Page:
2) Fatty Fish
Wild salmon, trout, sardines, mackerel and tuna

Research has demonstrated their protective effect against age-related macular degeneration (AMD), cataracts and dry eyes. The omega-3 acids these fish contain make them strongly beneficial for your overall health.

3) Orange Vegetables
Sweet potatoes, sweet peppers, pumpkins and carrots

These vegetables contain beta-carotene, an essential antioxidant to protect not only your eyes but also your whole body from diseases such as cancer and cardiovascular disease.

4) Eggs
2 eggs, twice per week

Eggs contain significant amounts of vitamin E, lutein and omega-3 fatty acids. However, if you have a family history of cardiovascular disease or diabetes, you should seek advice from your doctor regarding the desired amount of eggs to consume.

5) Lean Meats
Turkey, lean beef, seafood

Turkey and lean beef contain a lot of zinc and vitamin E, which is important for the eyes. Crab, oysters, mussels and scallops also provide a beneficial ratio of minerals and vitamins.

6) Nuts, Whole Grains, Beans and Lentils
Almonds, nuts of all kinds, pumpkin seeds, pine nuts, hazelnuts, pistachios and all cereals

All these foods are particularly rich in fiber, omega-3 fatty acids, vitamin E and zinc, which are very effective for ocular and general health.

Source: Eye Foods, a Food Plan for Healthy Eyes, Dr Laurie Capogna, O.D. and Dr Barbara Pelletier, O.D.

Photo by Clint McKoy on Unsplash


Protect Your Eyes this Winter

Winter eye care

There are three fairly simple rules to remember if you want to take care of your eyes – and your family members’ eyes – this winter.

1) UV Protection is just as important in the winter as in summer. Sunglasses are always a good choice, but it’s possible to get additional UV protection with both your eye wear and some contact lenses. You can also protect your eyes with a good hat, or limit your time outside on glaringly sunny days when snow is on the ground, as harmful UV rays are bounced right into your eyes under these conditions.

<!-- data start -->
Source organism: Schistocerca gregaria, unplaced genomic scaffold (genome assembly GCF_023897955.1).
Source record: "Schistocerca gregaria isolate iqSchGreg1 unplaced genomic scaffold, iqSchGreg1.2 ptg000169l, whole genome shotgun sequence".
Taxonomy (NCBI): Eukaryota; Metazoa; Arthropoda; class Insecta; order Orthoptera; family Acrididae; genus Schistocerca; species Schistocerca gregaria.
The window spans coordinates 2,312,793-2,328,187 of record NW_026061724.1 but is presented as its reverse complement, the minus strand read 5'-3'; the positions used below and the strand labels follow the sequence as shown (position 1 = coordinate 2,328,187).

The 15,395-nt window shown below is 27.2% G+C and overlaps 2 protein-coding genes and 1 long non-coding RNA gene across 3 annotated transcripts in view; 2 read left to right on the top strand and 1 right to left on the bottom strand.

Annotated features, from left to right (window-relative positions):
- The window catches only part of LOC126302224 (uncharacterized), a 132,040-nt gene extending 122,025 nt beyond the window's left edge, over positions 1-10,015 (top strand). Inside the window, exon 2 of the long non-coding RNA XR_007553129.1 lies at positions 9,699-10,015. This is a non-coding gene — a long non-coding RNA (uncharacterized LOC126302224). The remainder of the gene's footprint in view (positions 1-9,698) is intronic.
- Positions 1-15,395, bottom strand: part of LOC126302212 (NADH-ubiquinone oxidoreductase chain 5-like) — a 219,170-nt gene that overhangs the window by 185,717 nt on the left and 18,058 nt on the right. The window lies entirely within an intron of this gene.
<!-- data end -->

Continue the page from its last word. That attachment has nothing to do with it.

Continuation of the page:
2) Hydration matters. If you wear contact lenses, you may find they dry out more quickly in the winter. Take care and lubricate more frequently. At home you may find that humidifying the air keeps you and your eyes more comfortable. Eye drops can help eyes that are particularly scratchy and uncomfortable. Ask your Optometrist for help choosing the best ones if you’re not sure.

3) Get advice if you’re finding that the winter months are harder on your eyes. A conversation with your Optometrist can help.

Have a safe and comfortable winter season!

Enter to win a pair of Rayban Wayfarer Sunglasses!

Rayban Wayfarers sunglasses

Like us on Facebook and you could win one of two pairs of non-prescription Rayban Wayfarer Sunglasses worth $190.

To Enter:

1) Like this post, and

2) Leave a comment with ‘Almonte’ or ‘Gloucester’ for your preferred location.

Two names will be chosen! One from our Gloucester clinic, one from Almonte.  Contest closes January 31st, 2018.

The Fine Print

Winners must be able to visit either our Almonte or Gloucester clinics by appointment in order to claim their prize.

The prize has no cash value and no substitutions may be requested.

Winners will have 48 hours to respond to a Facebook message indicating they have won; if we do not hear back in that time frame, we will draw new names. It’s up to entrants to ensure that they monitor their own Facebook account and messages and can respond in a timely manner.

Winners will have one month (30 days) to arrange an appointment to collect their prize.

Ray-Ban Original Wayfarer Black G-15XLT Sunglasses convey a classic sophistication that never goes out of style. In addition to making a timeless statement, these sunglasses feature G-15XLT lenses to protect your eyes from 100% of the sun’s harmful UV rays.

This contest is in no way sponsored, endorsed or administered by, or associated with, Facebook and all entrants/participants release Facebook from any responsibility. This contest is the sole responsibility of Gloucester & Almonte Family Optometrists.